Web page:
Transform variables so residuals become normally distributed

I'm doing a project which involves multiple regression, and I'm aware (as far as I understand) that the residuals should be normally distributed with a constant variance. From my study, the residuals look as follows

However, the second plot (the QQ-plot) indicates that the residuals are not normally distributed. I've tried to transform some of my continuous explanatory variables and also tried to fit variables with a spline function, both attempts without any success. I've read these posts which concern the subject

Post1, Post2, Post3, Post4, Post5 and finally, a post where the author seem to have the same problem as myself; Post6.

From these posts, I've reached these conclusions:

• Rarely is it the case that you see a QQ plot that lines up along a straight line. Even if you have tried all kinds of transformations/fittings, a QQ-plot that doesn't fit with a straight line is not a substantial issue in practical terms. Thus, I should not be fixated on fixing the residuals.

• There are other methods, such as Box-Tidwell, which can help me. But using this method can often result in models which are hard to interpret.

Question By looking at my plots above, do you see any obvious transformation that can be used? Or is there any other way to make sure that the residuals fulfill the assumption of normally distributed residuals? Or should I just leave it and try to explain why the residuals aren't normal?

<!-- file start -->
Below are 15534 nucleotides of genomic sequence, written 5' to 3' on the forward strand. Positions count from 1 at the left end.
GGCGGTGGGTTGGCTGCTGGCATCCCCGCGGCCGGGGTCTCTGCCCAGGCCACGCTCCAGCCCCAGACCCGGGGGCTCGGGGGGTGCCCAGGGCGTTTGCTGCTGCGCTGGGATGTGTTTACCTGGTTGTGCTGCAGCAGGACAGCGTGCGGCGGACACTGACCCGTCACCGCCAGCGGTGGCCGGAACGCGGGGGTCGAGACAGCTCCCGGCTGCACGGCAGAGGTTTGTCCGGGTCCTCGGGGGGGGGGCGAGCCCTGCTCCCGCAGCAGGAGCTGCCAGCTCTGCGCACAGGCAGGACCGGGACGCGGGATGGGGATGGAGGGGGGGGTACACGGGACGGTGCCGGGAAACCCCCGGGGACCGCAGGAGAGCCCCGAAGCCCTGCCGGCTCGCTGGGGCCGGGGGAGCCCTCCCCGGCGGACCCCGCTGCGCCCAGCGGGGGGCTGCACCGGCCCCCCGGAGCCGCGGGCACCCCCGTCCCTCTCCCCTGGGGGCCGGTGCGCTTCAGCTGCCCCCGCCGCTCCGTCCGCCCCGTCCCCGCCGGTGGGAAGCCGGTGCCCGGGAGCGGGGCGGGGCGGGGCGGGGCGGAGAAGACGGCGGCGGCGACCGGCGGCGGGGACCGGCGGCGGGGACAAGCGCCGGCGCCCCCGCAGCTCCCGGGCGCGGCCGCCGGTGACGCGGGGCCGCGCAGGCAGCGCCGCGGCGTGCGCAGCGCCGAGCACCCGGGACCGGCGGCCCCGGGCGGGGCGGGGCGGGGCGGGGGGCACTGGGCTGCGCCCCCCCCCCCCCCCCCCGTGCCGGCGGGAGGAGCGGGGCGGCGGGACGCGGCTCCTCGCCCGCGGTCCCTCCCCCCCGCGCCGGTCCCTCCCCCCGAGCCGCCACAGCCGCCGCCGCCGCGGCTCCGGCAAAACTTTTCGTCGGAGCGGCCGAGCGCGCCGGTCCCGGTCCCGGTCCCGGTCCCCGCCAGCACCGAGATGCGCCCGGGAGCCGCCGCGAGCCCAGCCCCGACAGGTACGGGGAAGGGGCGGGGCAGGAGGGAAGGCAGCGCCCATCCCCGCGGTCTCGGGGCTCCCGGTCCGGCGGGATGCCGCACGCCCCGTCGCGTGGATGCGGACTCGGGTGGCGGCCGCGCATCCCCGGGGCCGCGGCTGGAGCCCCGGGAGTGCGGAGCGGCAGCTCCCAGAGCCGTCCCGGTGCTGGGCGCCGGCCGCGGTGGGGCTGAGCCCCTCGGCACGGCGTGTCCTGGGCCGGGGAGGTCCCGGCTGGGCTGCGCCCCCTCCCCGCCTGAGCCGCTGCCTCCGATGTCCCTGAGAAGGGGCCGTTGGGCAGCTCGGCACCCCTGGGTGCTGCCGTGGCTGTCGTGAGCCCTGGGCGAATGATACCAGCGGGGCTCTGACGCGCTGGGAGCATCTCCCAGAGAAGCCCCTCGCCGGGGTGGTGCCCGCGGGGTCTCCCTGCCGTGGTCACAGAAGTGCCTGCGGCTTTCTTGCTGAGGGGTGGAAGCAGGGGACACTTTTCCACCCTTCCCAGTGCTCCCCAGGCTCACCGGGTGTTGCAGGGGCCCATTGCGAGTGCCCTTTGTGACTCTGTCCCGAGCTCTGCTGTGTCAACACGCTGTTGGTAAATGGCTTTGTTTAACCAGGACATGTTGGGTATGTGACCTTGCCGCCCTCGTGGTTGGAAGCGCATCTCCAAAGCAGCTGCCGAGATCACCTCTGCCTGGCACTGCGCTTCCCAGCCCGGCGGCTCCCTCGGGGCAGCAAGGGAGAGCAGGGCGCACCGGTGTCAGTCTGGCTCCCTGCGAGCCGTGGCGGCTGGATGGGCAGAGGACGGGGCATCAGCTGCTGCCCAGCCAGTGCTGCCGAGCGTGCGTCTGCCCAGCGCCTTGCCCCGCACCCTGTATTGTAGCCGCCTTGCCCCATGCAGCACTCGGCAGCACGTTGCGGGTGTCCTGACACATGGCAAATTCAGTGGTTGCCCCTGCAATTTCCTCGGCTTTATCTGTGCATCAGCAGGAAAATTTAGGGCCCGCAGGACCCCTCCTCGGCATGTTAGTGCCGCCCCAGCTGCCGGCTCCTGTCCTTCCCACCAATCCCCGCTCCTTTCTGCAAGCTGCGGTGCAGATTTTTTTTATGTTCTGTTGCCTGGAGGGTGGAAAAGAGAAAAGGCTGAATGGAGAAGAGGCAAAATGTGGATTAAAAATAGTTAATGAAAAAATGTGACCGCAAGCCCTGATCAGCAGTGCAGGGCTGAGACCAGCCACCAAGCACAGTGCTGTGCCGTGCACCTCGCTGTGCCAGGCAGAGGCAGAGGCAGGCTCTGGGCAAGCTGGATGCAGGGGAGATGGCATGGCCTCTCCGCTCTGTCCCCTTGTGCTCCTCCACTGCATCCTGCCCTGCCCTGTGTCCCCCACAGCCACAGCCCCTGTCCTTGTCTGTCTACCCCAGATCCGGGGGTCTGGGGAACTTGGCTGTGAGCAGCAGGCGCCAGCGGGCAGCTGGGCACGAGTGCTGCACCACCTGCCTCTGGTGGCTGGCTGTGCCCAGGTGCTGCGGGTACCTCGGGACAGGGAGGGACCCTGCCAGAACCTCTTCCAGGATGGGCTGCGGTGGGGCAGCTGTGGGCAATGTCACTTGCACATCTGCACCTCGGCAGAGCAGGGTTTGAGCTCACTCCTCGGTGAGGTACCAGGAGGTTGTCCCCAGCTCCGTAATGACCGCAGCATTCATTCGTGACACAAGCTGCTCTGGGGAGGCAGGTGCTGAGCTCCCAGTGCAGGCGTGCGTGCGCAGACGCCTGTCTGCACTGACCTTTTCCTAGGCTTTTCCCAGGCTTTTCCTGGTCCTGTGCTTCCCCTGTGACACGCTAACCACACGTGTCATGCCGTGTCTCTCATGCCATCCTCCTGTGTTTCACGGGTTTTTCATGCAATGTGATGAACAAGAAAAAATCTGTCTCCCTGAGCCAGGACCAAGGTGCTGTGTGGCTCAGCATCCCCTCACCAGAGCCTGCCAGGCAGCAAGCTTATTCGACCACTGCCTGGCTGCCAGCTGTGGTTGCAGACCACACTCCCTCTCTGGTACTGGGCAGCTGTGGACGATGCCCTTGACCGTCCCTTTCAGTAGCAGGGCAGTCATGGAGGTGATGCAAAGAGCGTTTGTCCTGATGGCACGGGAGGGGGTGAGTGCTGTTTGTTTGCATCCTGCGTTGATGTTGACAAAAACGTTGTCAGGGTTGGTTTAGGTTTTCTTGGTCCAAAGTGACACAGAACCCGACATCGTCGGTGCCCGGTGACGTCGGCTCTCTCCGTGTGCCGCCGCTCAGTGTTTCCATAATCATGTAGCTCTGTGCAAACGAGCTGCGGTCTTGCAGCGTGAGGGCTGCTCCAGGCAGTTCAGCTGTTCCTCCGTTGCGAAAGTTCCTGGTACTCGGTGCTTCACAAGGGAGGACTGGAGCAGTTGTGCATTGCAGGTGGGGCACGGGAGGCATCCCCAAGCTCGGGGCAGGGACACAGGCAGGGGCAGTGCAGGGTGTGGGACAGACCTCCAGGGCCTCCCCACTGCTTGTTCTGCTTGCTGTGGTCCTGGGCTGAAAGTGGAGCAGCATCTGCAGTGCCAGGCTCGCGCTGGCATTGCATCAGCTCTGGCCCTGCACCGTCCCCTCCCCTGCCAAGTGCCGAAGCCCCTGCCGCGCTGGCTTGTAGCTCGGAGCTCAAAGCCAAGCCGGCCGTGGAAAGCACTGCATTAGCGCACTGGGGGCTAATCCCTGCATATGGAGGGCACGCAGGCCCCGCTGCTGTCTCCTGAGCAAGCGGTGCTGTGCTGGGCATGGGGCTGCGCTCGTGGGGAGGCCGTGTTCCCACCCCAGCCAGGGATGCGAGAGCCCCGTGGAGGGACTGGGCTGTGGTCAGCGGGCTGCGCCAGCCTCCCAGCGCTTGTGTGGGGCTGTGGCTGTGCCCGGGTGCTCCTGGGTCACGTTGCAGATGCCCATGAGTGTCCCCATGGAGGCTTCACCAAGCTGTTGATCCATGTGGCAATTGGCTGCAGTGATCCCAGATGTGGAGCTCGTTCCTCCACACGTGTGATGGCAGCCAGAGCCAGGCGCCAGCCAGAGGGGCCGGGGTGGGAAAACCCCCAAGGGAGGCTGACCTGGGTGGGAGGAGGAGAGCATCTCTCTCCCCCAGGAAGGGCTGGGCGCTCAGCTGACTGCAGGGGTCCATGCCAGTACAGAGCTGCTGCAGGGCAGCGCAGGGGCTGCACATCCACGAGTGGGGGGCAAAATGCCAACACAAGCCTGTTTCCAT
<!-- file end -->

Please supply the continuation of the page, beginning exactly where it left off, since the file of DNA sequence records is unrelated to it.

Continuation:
• If there is any, what's the distribution you assumed when running regression? Poisson/Gamma/Tweedie? From the residual plots, the residual range for fitted value 190 above are narrower, this may be an indicator of too higher order of distribution power under a GLM model structure. Feb 28, 2018 at 13:52
• One of my friends agree with you, that I should use GLM and see if the residuals perhaps are Gamma-distributed (or any other distribution that are scewed). I will try to use this method and see what happens. Thank you! Mar 1, 2018 at 10:08
• Use of R here seems incidental. There is no good reason to make R the first word in the title. Mar 18, 2019 at 17:09
• Lack of symmetry here implies that you might be better off working on a different scale. Although this thread may be dead (OP asked just this one question and hasn't visited the site since January), I would want to know much more about the response or outcome variable and whether it is bounded, in practice if not in principle. Also, all "multiple regression" implies is two or more predictors; without more of a story there, it's hard to advise. Mar 18, 2019 at 17:12

2 Answers

My advice would be to stop trying to force the data to fit your model and choose a model that fits your data.

For example: Quantile regression or various robust regression methods could be used.

Although I am not 100%, what I would do in this scenario is split up the variables you included in your multiple regression, then graph a scatter plot of them individually. This will help you see what kind of data you are dealing with without the other variables clouding up your analysis. Determine if only one variable, or all of them need to be transformed, transform them individually, then regress the new variables on each other.

• Thanks for the answer! I did, one of the variables was fitted with a polynomial of second degree and the other with a log. Though, the result was the same. I will try to use GLM and also approach the datamaterial in another way to see if I get a better result. Mar 1, 2018 at 10:15